Photos by Mohammed Salahat

Warak Dawali, which translates to grape leaves, are commonly stuffed and eaten during Ramadan.

To eat or not to eat: rather than Thanksgiving, Muslim students at Athens celebrate Ramadan

Ramadan is the month of the Islamic calendar during which the Islamic religious text, Holy Quran, was revealed to the Prophet Muhammed (PBUH). During this time, Muslims fast from sunrise to sunset as a reminder and celebration of their dedication to their faith. Shaikh says, “I look forward to fasting during Ramadan because I learn a lot in this holy month.” Fasting consists not only of abstaining from food and drink, but also abstinence from impurities of character such as foul language, violence, or sexual activity. It is regarded as a reminder of willpower and a show of gratitude for one’s blessings. Shaikh says, “Honestly a month of fasting makes you feel more aware of yourself and your surroundings, It gets you to feel closer to Allah (SWT) and some sort of peace. It also helps you gain patience.”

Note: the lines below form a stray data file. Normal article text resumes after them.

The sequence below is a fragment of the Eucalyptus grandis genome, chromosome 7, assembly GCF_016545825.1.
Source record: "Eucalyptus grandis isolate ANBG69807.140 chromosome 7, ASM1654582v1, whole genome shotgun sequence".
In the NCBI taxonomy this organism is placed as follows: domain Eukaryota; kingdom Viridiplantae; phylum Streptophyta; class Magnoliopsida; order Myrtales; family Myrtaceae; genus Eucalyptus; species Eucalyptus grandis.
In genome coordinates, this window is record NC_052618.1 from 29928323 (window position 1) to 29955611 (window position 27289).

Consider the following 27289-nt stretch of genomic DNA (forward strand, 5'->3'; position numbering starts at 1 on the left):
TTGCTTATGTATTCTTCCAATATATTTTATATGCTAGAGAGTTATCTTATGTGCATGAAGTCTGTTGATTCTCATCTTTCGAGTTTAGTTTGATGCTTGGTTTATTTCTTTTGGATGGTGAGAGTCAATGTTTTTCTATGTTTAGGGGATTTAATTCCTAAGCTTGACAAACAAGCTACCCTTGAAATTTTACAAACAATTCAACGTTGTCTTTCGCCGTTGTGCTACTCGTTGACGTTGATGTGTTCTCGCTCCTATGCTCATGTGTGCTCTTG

Eid al-Fitr
The day after the final fast of Ramadan is spent in celebration of the month. Fitr, meaning breaking of fast, refers to the end of the month-long fast and a day of feasting and gifting. From charity to gifts to friends and family, Eid-al-Fitr is one of the most important and widely celebrated holidays amongst the Muslim community. Shaikh says, “My family usually goes to Eid prayer in the morning then goes out to eat breakfast. Then the whole family gathers at my uncle’s house, including my family from overseas, where we spend the whole day together and then we eat. The main thing we eat is lamb and rice.” Aside from the celebrations, many Muslims also contribute to charities, a common practice known as giving zakat.

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